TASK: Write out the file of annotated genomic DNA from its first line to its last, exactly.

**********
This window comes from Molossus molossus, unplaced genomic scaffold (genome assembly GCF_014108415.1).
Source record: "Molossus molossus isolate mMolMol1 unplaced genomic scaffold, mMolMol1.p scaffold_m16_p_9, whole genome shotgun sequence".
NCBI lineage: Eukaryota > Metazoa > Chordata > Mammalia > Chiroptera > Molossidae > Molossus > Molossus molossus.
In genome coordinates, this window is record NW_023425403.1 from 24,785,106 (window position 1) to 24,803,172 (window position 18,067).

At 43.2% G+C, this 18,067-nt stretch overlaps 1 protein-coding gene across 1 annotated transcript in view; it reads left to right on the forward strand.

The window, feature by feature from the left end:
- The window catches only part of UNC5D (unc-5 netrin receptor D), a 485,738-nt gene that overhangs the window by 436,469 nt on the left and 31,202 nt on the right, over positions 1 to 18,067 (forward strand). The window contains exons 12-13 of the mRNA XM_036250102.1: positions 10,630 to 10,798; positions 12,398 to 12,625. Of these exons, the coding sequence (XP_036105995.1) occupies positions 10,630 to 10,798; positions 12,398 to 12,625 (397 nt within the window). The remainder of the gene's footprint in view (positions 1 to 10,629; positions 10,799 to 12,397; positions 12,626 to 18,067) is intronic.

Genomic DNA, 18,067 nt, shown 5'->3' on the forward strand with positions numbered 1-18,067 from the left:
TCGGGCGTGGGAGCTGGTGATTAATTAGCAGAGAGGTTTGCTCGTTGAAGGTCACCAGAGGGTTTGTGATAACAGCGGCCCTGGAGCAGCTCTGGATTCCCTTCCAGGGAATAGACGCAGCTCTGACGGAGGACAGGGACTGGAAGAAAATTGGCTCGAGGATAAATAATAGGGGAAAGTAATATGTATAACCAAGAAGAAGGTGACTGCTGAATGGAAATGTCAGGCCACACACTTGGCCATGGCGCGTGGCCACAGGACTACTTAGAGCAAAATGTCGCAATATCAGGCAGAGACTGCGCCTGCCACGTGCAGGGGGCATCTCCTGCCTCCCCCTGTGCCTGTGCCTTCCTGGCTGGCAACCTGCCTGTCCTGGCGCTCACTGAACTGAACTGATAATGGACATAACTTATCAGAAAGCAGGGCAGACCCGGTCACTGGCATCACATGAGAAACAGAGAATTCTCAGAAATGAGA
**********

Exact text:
This window comes from Molossus molossus, unplaced genomic scaffold (genome assembly GCF_014108415.1).
Source record: "Molossus molossus isolate mMolMol1 unplaced genomic scaffold, mMolMol1.p scaffold_m16_p_9, whole genome shotgun sequence".
NCBI lineage: Eukaryota > Metazoa > Chordata > Mammalia > Chiroptera > Molossidae > Molossus > Molossus molossus.
In genome coordinates, this window is record NW_023425403.1 from 24,785,106 (window position 1) to 24,803,172 (window position 18,067).

At 43.2% G+C, this 18,067-nt stretch overlaps 1 protein-coding gene across 1 annotated transcript in view; it reads left to right on the forward strand.

The window, feature by feature from the left end:
- The window catches only part of UNC5D (unc-5 netrin receptor D), a 485,738-nt gene that overhangs the window by 436,469 nt on the left and 31,202 nt on the right, over positions 1 to 18,067 (forward strand). The window contains exons 12-13 of the mRNA XM_036250102.1: positions 10,630 to 10,798; positions 12,398 to 12,625. Of these exons, the coding sequence (XP_036105995.1) occupies positions 10,630 to 10,798; positions 12,398 to 12,625 (397 nt within the window). The remainder of the gene's footprint in view (positions 1 to 10,629; positions 10,799 to 12,397; positions 12,626 to 18,067) is intronic.

Genomic DNA, 18,067 nt, shown 5'->3' on the forward strand with positions numbered 1-18,067 from the left:
TCGGGCGTGGGAGCTGGTGATTAATTAGCAGAGAGGTTTGCTCGTTGAAGGTCACCAGAGGGTTTGTGATAACAGCGGCCCTGGAGCAGCTCTGGATTCCCTTCCAGGGAATAGACGCAGCTCTGACGGAGGACAGGGACTGGAAGAAAATTGGCTCGAGGATAAATAATAGGGGAAAGTAATATGTATAACCAAGAAGAAGGTGACTGCTGAATGGAAATGTCAGGCCACACACTTGGCCATGGCGCGTGGCCACAGGACTACTTAGAGCAAAATGTCGCAATATCAGGCAGAGACTGCGCCTGCCACGTGCAGGGGGCATCTCCTGCCTCCCCCTGTGCCTGTGCCTTCCTGGCTGGCAACCTGCCTGTCCTGGCGCTCACTGAACTGAACTGATAATGGACATAACTTATCAGAAAGCAGGGCAGACCCGGTCACTGGCATCACATGAGAAACAGAGAATTCTCAGAAATGAGA